Montana Public Radio

Martha Williams

Fish cooking over a campfire.
iStock

Wildlife managers across the region noted a drastic increase in the number of people recreating in bear country this year, but that spike didn’t lead to a bump in conflicts between humans and grizzlies. 

That's the takeaway from a year-end review of grizzly management in the Lower 48 states this week.

Cow elk.
PD

A citizens group met for the first time Thursday to begin the process of revising the 15-year-old statewide elk management plan in Montana.

Elk numbers in Montana have rebounded from about 8,000 in the 1920s to more than 150,000 today. But agreeing on how many of those ungulates there should be — and where — is a complicated affair.

A citizen committee appointed by Gov. Steve Bullock finalized a report on how the state should manage grizzly bears last week. They envisioned a future with fully recovered populations of grizzlies in Montana, but could not agree on what that future looks like, in particular when it comes to hunting.

Hunter with a rifle.
iStock

A group of Montanans working to form consensus over the future of grizzly bear management in the state is divided over the role of hunting as grizzly populations expand.

The governor’s Grizzly Bear Advisory Council, tasked with guiding the future of the bear's management in Montana, released draft recommendations last weekend.

A member of the Governor’s Grizzly Bear Advisory Council writing a note about grizzly connectivity, Oct. 2019.
Nick Mott / Montana Public Radio

Updated: 10/07/19 at 5:15 p.m.

A new council dedicated to building consensus around state grizzly management and paving the way to delisting wrapped up its first round of meetings last week.

Montana Senate President Scott Sales.
Mike Albans

HELENA, Mont. (AP) — The president of the Montana Senate is asking the attorney general for an opinion on whether Gov. Steve Bullock illegally allowed the state to purchase a $6.1 million conservation easement on an eastern Montana ranch without approval from the state Land Board.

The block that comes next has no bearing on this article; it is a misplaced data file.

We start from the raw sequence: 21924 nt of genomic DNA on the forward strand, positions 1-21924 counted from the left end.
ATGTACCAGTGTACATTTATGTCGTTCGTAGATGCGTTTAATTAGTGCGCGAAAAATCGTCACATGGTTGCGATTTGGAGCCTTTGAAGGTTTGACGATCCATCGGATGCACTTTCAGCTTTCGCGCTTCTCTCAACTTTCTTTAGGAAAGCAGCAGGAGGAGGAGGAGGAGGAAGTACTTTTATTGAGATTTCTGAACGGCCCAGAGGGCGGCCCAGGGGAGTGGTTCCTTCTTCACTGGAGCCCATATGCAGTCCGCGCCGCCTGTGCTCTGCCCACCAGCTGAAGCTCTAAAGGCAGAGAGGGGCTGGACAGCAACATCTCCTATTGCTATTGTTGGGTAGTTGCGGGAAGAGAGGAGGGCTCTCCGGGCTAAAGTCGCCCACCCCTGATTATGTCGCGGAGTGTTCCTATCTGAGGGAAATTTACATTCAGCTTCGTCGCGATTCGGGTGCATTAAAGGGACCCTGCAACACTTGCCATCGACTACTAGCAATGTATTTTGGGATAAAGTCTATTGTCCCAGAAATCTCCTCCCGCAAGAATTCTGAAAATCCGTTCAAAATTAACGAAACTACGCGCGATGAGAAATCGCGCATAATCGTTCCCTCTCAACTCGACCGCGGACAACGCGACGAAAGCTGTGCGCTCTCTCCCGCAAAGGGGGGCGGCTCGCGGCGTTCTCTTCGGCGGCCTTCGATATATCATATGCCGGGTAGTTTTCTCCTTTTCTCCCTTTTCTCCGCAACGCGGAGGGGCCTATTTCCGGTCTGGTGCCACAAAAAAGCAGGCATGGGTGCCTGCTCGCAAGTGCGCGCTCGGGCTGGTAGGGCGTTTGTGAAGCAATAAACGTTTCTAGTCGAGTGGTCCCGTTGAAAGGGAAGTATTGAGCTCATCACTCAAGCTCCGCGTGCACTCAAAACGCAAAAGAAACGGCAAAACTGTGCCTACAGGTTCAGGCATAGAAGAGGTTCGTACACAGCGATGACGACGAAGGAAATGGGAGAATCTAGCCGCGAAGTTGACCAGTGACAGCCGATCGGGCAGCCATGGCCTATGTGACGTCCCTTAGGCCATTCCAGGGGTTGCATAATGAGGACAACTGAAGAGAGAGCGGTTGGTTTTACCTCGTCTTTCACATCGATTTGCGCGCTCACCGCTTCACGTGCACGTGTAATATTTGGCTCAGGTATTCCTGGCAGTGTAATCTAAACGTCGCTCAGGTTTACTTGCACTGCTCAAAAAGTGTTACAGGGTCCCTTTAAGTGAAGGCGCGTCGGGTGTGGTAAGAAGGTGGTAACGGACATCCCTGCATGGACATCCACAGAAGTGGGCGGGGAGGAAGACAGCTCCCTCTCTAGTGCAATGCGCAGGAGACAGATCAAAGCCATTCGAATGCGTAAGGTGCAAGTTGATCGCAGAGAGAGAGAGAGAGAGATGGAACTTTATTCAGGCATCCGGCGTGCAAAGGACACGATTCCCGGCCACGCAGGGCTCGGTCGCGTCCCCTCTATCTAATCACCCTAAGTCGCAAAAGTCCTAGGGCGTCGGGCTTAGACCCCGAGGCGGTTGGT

State law requires the Land Board to approve "land acquisitions" worth more than $100,000.

Lower Madison River in Beartrap Canyon
Mike Cline (PD)

Montana officials on Thursday rejected a plan to limit commercial fishing guides on the Madison River that flows out of Yellowstone National Park, a top fishing destination where the number of days spent angling has more than doubled in recent years.

Divers with the U.S. Fish & Wildlife Service and Montana FWP prepare to dive at Tiber Dam to look for adult zebra and/or quagga mussels, August 7, 2017.
Beth Saboe / MontanaPBS

Some boat launches on Tiber Reservoir will be closed this summer to lessen the likelihood of contaminating other Montana lakes and rivers with invasive mussels.

Boaters will only be able to launch from the Tiber Marina and the VFW Campground, where inspectors will be on hand to check for invasive hitchhikers before and after launch, and decontaminate boats if necessary.

Grizzly bear.
(PD)

BILLINGS, Mont. (AP) — Montana wildlife officials are recommending against holding a grizzly bear hunt in 2018 after the animals lost their federal protections across a three-state region around Yellowstone National Park.

Fish, Wildlife and Parks Director Martha Williams said Thursday the state wants to demonstrate its commitment to the grizzly's long-term recovery.

A bill that would ban sport hunting of grizzly bears in the lower 48 states gets a hearing in a U.S. House committee Wednesday. It would extend protections for grizzlies even if they’re removed from the endangered species list.
Montana Fish, Wildlife & Parks

Montana, Wyoming and Idaho officials say they won't declare open season on grizzly bears once federal Endangered Species Act protections are lifted for them in the Yellowstone National Park region.

The U.S. Fish and Wildlife Service Thursday announced that it plans to de-list Yellowstone Grizzlies at the end of July. That means that the three states surrounding the park will take over jurisdiction of Yellowstone-area bears. Those states have already submitted management plans that allow for limited hunting.

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